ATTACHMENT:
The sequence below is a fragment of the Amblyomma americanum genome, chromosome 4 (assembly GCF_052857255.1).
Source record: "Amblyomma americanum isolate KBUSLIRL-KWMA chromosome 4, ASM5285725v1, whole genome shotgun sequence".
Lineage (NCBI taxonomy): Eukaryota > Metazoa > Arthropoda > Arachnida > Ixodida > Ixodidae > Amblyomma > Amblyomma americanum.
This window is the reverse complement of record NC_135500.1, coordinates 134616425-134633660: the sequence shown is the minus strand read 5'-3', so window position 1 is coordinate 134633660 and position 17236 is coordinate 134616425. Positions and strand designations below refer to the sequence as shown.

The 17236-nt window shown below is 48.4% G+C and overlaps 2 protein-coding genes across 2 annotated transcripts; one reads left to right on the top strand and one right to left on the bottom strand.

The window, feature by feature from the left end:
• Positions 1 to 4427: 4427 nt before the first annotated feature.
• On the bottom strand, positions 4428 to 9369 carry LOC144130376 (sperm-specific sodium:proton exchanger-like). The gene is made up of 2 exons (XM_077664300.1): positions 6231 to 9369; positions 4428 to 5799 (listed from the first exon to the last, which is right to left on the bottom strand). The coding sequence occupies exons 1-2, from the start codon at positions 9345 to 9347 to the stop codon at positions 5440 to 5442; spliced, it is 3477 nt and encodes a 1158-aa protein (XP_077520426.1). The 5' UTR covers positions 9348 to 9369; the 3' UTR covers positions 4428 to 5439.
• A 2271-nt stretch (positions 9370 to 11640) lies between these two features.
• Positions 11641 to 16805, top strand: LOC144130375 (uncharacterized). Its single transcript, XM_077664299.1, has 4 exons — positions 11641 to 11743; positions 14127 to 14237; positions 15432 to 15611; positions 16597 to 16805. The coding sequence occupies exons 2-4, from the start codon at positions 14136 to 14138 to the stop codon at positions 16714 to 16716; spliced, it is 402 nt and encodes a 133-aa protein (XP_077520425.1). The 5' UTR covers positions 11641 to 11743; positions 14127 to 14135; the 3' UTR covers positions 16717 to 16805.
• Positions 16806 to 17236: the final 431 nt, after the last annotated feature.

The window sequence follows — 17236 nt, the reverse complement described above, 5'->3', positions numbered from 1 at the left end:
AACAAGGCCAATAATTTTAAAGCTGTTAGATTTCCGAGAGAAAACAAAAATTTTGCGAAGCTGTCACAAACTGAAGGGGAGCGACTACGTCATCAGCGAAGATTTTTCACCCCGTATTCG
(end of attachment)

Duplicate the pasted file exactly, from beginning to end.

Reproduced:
The sequence below is a fragment of the Amblyomma americanum genome, chromosome 4 (assembly GCF_052857255.1).
Source record: "Amblyomma americanum isolate KBUSLIRL-KWMA chromosome 4, ASM5285725v1, whole genome shotgun sequence".
Lineage (NCBI taxonomy): Eukaryota > Metazoa > Arthropoda > Arachnida > Ixodida > Ixodidae > Amblyomma > Amblyomma americanum.
This window is the reverse complement of record NC_135500.1, coordinates 134616425-134633660: the sequence shown is the minus strand read 5'-3', so window position 1 is coordinate 134633660 and position 17236 is coordinate 134616425. Positions and strand designations below refer to the sequence as shown.

The 17236-nt window shown below is 48.4% G+C and overlaps 2 protein-coding genes across 2 annotated transcripts; one reads left to right on the top strand and one right to left on the bottom strand.

The window, feature by feature from the left end:
• Positions 1 to 4427: 4427 nt before the first annotated feature.
• On the bottom strand, positions 4428 to 9369 carry LOC144130376 (sperm-specific sodium:proton exchanger-like). The gene is made up of 2 exons (XM_077664300.1): positions 6231 to 9369; positions 4428 to 5799 (listed from the first exon to the last, which is right to left on the bottom strand). The coding sequence occupies exons 1-2, from the start codon at positions 9345 to 9347 to the stop codon at positions 5440 to 5442; spliced, it is 3477 nt and encodes a 1158-aa protein (XP_077520426.1). The 5' UTR covers positions 9348 to 9369; the 3' UTR covers positions 4428 to 5439.
• A 2271-nt stretch (positions 9370 to 11640) lies between these two features.
• Positions 11641 to 16805, top strand: LOC144130375 (uncharacterized). Its single transcript, XM_077664299.1, has 4 exons — positions 11641 to 11743; positions 14127 to 14237; positions 15432 to 15611; positions 16597 to 16805. The coding sequence occupies exons 2-4, from the start codon at positions 14136 to 14138 to the stop codon at positions 16714 to 16716; spliced, it is 402 nt and encodes a 133-aa protein (XP_077520425.1). The 5' UTR covers positions 11641 to 11743; positions 14127 to 14135; the 3' UTR covers positions 16717 to 16805.
• Positions 16806 to 17236: the final 431 nt, after the last annotated feature.

The window sequence follows — 17236 nt, the reverse complement described above, 5'->3', positions numbered from 1 at the left end:
AACAAGGCCAATAATTTTAAAGCTGTTAGATTTCCGAGAGAAAACAAAAATTTTGCGAAGCTGTCACAAACTGAAGGGGAGCGACTACGTCATCAGCGAAGATTTTTCACCCCGTATTCG